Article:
The accuracy and precision of a 3D printed part can't quite match that of traditionally fabricated parts. Much of this has to do with unpredictable shrink and warp due to the heat generated during fabrication.  Often there will be a minimum tolerance as well as a per inch tolerance so the larger a feature the grater the potential for a lack of precision. Additionally, with long and thin parts, warp is a risk and parts may come out with an unpredictable curve due to uneven shrink on either side of a part.

4. Use Iteration to Reach a Satisfactory Design

One of the biggest attractions of 3D printing is the low set up costs. Updating and creating new 3D printed parts is relatively quick and inexpensive in a prototyping environment. This has allowed our engineers to introduce a physical model earlier in the design process as there is a very low investment to do so.

This becomes valuable as it allows us to target issues and improve our designs quickly with physical prototypes. With user focused designs that are meant to be handled, this ease of iteration allows to fine-tune the integration of the object with the operation it is intended for. For example, if you are designing an assembly fixture, a 3D printed model can be given to operators who can give their constructive feedback in order to make the design more effective and usable.

5. Explore the Many Applications of 3D Printed Technology

3D printing has many different applications. Though it’s most recognized for prototyping (hence the name rapid prototyping), these technologies can also be used in production parts and fixtures used for assembly. As material selection becomes more varied, engineers can take advantage of more rugged materials with a variety of material properties.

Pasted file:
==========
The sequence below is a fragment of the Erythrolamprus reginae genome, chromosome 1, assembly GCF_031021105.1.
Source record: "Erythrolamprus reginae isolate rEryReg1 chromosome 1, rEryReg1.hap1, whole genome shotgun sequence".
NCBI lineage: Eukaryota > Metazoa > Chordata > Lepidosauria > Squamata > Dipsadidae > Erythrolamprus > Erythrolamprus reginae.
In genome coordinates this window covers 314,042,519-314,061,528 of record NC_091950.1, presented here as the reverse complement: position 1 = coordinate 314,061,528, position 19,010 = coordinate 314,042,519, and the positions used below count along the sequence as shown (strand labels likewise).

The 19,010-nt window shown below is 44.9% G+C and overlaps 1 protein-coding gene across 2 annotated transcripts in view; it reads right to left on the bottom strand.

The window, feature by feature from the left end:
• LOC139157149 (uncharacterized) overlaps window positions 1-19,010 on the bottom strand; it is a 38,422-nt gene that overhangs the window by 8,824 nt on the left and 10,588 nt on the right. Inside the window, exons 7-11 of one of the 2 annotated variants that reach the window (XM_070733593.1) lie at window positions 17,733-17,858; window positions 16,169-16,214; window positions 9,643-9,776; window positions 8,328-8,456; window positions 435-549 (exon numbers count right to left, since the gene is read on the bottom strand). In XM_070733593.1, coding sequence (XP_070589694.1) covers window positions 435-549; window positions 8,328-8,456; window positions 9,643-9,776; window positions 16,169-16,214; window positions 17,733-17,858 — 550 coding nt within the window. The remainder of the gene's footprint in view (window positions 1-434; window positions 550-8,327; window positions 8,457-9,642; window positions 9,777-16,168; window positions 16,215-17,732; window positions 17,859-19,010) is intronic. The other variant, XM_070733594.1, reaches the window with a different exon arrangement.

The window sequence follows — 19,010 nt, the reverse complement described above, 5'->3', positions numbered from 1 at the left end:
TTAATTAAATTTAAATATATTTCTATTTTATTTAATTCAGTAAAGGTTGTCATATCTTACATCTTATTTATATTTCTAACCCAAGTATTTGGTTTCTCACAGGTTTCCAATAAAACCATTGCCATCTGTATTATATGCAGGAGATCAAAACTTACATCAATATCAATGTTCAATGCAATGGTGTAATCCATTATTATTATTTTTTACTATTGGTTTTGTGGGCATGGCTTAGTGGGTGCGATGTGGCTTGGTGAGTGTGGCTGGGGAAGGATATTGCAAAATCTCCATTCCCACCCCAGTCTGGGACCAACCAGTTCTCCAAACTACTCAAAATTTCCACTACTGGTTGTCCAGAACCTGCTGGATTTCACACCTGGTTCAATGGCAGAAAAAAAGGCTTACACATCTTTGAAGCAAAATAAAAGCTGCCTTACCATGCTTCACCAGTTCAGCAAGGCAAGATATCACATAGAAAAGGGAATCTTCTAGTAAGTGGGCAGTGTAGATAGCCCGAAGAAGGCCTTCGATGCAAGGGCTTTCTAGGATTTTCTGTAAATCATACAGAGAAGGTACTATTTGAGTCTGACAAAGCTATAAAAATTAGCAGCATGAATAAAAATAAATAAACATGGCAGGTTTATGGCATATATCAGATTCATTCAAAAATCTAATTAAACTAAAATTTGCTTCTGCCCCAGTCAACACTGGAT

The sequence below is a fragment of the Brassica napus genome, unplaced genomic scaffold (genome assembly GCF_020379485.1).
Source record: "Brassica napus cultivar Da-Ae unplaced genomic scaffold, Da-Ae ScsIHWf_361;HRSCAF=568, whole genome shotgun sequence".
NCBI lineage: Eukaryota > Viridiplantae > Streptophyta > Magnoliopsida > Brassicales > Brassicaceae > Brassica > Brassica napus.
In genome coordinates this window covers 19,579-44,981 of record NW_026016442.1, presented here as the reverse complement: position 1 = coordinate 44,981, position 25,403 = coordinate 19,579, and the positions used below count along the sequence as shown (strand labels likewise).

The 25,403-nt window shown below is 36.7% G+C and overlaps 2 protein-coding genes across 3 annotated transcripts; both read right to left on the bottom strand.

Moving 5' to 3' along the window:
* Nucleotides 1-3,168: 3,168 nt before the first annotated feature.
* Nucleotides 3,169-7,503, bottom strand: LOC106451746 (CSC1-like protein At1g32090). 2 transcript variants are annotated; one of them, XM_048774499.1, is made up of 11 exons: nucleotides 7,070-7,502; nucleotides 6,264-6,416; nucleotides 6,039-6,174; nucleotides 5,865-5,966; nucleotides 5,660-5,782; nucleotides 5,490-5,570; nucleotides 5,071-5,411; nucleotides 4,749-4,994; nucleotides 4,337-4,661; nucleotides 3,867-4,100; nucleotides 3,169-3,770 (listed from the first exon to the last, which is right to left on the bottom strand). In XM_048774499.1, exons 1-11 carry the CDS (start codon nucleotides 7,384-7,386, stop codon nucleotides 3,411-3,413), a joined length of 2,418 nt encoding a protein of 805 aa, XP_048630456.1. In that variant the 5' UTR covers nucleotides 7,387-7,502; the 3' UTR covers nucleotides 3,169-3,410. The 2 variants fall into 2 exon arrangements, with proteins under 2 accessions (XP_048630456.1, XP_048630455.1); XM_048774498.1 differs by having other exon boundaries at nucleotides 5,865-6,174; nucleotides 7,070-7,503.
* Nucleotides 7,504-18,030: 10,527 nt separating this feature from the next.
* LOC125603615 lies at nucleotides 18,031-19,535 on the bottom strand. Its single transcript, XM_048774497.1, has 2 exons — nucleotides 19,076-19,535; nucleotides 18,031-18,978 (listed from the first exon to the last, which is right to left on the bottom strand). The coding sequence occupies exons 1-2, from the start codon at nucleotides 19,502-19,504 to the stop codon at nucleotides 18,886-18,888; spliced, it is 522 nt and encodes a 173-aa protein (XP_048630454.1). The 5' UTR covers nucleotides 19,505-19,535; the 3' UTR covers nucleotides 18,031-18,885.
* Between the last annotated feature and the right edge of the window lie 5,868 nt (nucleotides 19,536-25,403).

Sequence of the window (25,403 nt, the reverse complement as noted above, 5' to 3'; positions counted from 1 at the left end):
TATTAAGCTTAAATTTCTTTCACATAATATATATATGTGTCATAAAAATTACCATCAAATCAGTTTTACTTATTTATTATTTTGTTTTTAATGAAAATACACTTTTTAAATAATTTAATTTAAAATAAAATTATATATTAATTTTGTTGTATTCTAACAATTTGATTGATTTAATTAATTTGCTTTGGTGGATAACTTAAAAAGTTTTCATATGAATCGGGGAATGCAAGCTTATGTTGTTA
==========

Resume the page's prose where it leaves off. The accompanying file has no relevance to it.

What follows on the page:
At Epec, 3D printing has become valuable to us in multiple applications. We have employed the use of SLS technology in operator focused assembly fixtures. The technology allowed us to iterate a solution until we found the perfect geometry for our assemblers without the need for a large investment. In addition, we have used SLS to create proof-of-concept prototypes for design updates for custom HMI (Human Machine Interface) enclosures. We have also designed FDM printed parts in electronics tester housings and fixtures for mechanical assembly. The flexibility and capability of 3D printing allows for applications across our multitude of different product lines and manufacturing roles.

SLS printed assembly fixtures used in our battery manufacturing department. Part on the left shows small neodymium magnets installed to hold small metal components on the reverse side, shown on the right.

SLS printed assembly fixtures used in our battery manufacturing department. Part on the left shows small neodymium magnets installed to hold small metal components on the reverse side, shown on the right.


3D printing is an excellent tool in the modern engineer's arsenal. At Epec we have been able to leverage this technology in ways that help our customers get better products faster.

Watch Our Video on 3D Printing

Here at Epec, we use 3D printing to get design concepts and prototypes quickly to customers to reduce their costs and to build tooling fixtures to help build the product faster. Rapid prototyping is a game-changer. With 3D printing, digital designs swiftly transform into physical prototypes. This accelerates the product development cycle, allowing faster iterations and shorter time-to-market.

Topics: Electronics Industry, Product Design